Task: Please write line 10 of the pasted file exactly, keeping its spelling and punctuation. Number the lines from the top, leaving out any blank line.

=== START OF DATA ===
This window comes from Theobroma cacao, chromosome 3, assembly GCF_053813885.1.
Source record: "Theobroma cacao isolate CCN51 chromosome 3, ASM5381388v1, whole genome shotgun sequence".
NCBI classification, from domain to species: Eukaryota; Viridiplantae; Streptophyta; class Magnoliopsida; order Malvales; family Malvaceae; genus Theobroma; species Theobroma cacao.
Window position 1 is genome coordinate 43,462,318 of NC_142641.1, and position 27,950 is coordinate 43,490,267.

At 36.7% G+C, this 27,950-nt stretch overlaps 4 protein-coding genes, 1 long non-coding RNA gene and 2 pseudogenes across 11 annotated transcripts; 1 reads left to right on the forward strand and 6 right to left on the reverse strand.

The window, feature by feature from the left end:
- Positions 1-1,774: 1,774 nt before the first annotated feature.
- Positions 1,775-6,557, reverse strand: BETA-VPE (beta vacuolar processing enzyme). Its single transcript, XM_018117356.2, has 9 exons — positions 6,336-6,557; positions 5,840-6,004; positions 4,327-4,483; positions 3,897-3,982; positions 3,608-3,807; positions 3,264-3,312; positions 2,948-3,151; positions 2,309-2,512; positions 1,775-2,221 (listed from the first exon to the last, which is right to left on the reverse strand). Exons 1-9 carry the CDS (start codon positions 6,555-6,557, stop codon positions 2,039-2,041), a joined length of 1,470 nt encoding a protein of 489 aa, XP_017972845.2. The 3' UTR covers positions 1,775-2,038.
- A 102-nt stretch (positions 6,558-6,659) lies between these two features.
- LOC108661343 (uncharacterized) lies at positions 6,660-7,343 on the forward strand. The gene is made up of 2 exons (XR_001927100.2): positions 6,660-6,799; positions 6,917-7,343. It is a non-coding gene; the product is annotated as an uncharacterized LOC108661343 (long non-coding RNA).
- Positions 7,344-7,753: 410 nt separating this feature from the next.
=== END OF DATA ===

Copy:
- LOC108661343 (uncharacterized) lies at positions 6,660-7,343 on the forward strand. The gene is made up of 2 exons (XR_001927100.2): positions 6,660-6,799; positions 6,917-7,343. It is a non-coding gene; the product is annotated as an uncharacterized LOC108661343 (long non-coding RNA).